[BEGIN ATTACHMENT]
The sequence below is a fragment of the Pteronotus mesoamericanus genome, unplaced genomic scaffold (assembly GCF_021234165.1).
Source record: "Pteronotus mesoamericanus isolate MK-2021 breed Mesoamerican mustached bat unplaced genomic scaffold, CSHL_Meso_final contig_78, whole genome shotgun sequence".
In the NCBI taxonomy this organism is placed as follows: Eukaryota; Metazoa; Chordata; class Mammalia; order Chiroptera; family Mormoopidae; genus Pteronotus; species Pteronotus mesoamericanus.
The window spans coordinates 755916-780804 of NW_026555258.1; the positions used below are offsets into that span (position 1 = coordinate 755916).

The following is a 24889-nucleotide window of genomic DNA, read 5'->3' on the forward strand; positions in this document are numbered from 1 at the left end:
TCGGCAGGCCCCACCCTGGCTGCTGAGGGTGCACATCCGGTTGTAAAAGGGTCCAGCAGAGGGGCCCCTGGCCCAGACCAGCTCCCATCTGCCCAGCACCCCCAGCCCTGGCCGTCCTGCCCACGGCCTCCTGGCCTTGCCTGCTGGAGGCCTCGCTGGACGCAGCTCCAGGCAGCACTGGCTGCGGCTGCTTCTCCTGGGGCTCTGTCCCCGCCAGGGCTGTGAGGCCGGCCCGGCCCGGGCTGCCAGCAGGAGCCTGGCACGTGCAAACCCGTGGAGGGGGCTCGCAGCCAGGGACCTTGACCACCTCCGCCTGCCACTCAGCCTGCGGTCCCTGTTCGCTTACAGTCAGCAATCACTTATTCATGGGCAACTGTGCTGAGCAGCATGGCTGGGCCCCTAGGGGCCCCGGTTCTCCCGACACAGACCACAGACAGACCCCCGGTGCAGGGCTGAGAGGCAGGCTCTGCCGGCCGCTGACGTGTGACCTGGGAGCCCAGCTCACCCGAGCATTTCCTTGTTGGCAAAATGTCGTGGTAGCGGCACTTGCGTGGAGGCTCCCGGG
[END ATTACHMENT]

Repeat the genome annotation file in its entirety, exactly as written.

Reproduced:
The sequence below is a fragment of the Pteronotus mesoamericanus genome, unplaced genomic scaffold (assembly GCF_021234165.1).
Source record: "Pteronotus mesoamericanus isolate MK-2021 breed Mesoamerican mustached bat unplaced genomic scaffold, CSHL_Meso_final contig_78, whole genome shotgun sequence".
In the NCBI taxonomy this organism is placed as follows: Eukaryota; Metazoa; Chordata; class Mammalia; order Chiroptera; family Mormoopidae; genus Pteronotus; species Pteronotus mesoamericanus.
The window spans coordinates 755916-780804 of NW_026555258.1; the positions used below are offsets into that span (position 1 = coordinate 755916).

The following is a 24889-nucleotide window of genomic DNA, read 5'->3' on the forward strand; positions in this document are numbered from 1 at the left end:
TCGGCAGGCCCCACCCTGGCTGCTGAGGGTGCACATCCGGTTGTAAAAGGGTCCAGCAGAGGGGCCCCTGGCCCAGACCAGCTCCCATCTGCCCAGCACCCCCAGCCCTGGCCGTCCTGCCCACGGCCTCCTGGCCTTGCCTGCTGGAGGCCTCGCTGGACGCAGCTCCAGGCAGCACTGGCTGCGGCTGCTTCTCCTGGGGCTCTGTCCCCGCCAGGGCTGTGAGGCCGGCCCGGCCCGGGCTGCCAGCAGGAGCCTGGCACGTGCAAACCCGTGGAGGGGGCTCGCAGCCAGGGACCTTGACCACCTCCGCCTGCCACTCAGCCTGCGGTCCCTGTTCGCTTACAGTCAGCAATCACTTATTCATGGGCAACTGTGCTGAGCAGCATGGCTGGGCCCCTAGGGGCCCCGGTTCTCCCGACACAGACCACAGACAGACCCCCGGTGCAGGGCTGAGAGGCAGGCTCTGCCGGCCGCTGACGTGTGACCTGGGAGCCCAGCTCACCCGAGCATTTCCTTGTTGGCAAAATGTCGTGGTAGCGGCACTTGCGTGGAGGCTCCCGGG